All construction lenders have one thing in common, adversity to risk. How that risk can be mitigated varies by lender and project. General consensus among the financial industry centers around the use of a robust due diligence program facilitating an exposure reduction in all phases of a project. A draw inspection is one way you can lower your risk.
About Draw Inspections
The main tool used to aid in this undertaking involves the usage of a periodic draw inspection. Draw inspections are a multi-step process that collects project-related documentation and performs an analysis of all key components to ultimately provide lenders with an approved dollar value for work completed to date.
As the procedure, documentation and report deliverable are critical pieces to this approval, we will take a deeper dive into these items along with discussing the inner workings of a draw inspection to shed light on common pitfalls that can derail the lender’s draw process.
The Draw Inspection Process
Intrinsic to seamless draw inspection is the thorough knowledge of the overall process. This process can be altered to meet the needs of the interested parties but often follows a standard progression. This progression includes:
Request for Funding
The request is sent from the borrower to the lender and includes documentation to substantiate the request. At the time of the request the lender will decide if competent ‘in-house’ staff will be performing the remainder of the process or if it will be handled by a 3rd party consultant.
Often a lender over estimates the competency of in-house staff to perform the remainder of the process. This opens the lender up to a greater risk exposure as the staff performing the draw inspection doesn’t have the experience and training necessary to identify current or potential issues.
Pre-Field Inspection Analysis
Provided documentation is reviewed by the the field inspector to gather a general impression of what has progressed on the project site to date. Any missing documentation necessary to perform the field inspection will be requested at this time.
This step can be overlooked in its entirety causing confusion during the actual field inspection. This confusion can lead to inaccuracies in the approval or delay in the funding due to a greater need for due diligence after the field inspection.
Qualified staff will perform a field inspection of the project location. The inspection will include photo documentation all areas of the project but will ultimately focus on items being billed in the current request. The inspection should be guided by on-site personnel, include safe access to all areas and have enough time allotted for a thorough documentation of the current conditions.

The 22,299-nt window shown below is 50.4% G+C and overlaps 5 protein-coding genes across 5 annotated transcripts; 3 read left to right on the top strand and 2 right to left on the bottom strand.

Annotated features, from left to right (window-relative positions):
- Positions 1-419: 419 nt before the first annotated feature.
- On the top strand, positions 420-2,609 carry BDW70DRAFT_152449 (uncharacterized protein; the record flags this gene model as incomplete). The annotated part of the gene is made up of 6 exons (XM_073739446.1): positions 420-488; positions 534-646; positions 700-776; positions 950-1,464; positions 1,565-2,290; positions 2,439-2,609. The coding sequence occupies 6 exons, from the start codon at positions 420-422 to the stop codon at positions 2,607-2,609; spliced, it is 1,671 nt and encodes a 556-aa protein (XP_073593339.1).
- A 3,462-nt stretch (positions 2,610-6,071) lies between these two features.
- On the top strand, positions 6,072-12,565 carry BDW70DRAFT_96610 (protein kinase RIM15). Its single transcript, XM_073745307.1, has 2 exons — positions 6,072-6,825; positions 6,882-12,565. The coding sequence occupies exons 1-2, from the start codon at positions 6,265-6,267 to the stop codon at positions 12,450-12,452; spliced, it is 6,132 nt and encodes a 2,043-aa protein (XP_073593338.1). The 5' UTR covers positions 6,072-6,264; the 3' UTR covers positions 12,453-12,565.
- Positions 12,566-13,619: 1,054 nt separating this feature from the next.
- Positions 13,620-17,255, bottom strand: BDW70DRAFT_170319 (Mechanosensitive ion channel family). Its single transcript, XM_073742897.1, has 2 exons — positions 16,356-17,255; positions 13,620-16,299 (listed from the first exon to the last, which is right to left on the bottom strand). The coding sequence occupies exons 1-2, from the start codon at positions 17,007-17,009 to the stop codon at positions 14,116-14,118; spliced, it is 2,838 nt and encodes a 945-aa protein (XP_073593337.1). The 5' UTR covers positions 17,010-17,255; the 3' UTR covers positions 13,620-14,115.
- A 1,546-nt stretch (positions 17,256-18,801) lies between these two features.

It is easy to rush through the inspection and under-document what is currently occurring on a site. This is the most critical part of the draw inspection process. Often, items not identified in the physical inspection can be observed if the photo documentation necessary to verify the request.
Post-Field Inspection Analysis
A comprehensive review of the documentation submitted with the request and field inspection information is performed. The reviewer looks for inconsistencies between the request and inspection and ultimately may request further documentation to substantiate the request.
When the request documentation and inspection information does not agree with each other lenders frequently waive the need for the additional information to expedite the request. This usually amplifies the current issues and proliferates confusion in subsequent requests.
Both in-house staff and consultants should generate a final report detailing the findings of the inspection. This report includes an approval of the requested funding amount, either partially or complete. The report can also include documentation of other project related items such as schedule, change orders, permits, photographs, etc.
Most lenders require this report to fund the request. It’s easy to try and expedite the process to ultimately fund the request but proper time is necessary to fully vet the request. Don’t skip steps in the vetting process to placate a borrower. This will ultimately affect the accuracy of the report.
Every project is unique to itself. As such, project-specific documentation is required to facilitate a seamless draw request. The level of documentation required to process a draw request varies based on project size, scope, and complexity. As a rule of thumb, the following items should be provided allowing for a thorough draw request analysis:
- Invoice (preferably AIA format)
- Change orders
- Project drawings
- Building permits
- Deposit request backup documentation (subcontractor/supplier invoice)
- Stored material backup documentation (subcontractor/supplier invoice, insurance, photographs)
- Lien waivers
Any items not provided during the draw process can lead to inaccuracies in the request process.
LCS recommends that even if it delays the final report, all pertinent documentation is acquired prior to finalizing the report.
In the end, when the field inspection is completed and a full project analysis has occurred, a final draw inspection report is authored. The report will include how much of the request is being approved while also commenting on deficiencies in the documentation items provided for review. It’s imperative that the entire report is reviewed as the items included in the summation section is only a fraction of the pertinent information identified during the process.
Get a Thorough Draw Inspection
LCS listens to your needs to develop products that are right for your transaction. Whether that be an individual appraisal, environmental or construction report, or a combination of services; LCS will meet your needs in the most efficient, effective way possible.
To learn more, reach out to Liz Mahoney, Director of Sales & Business Development today.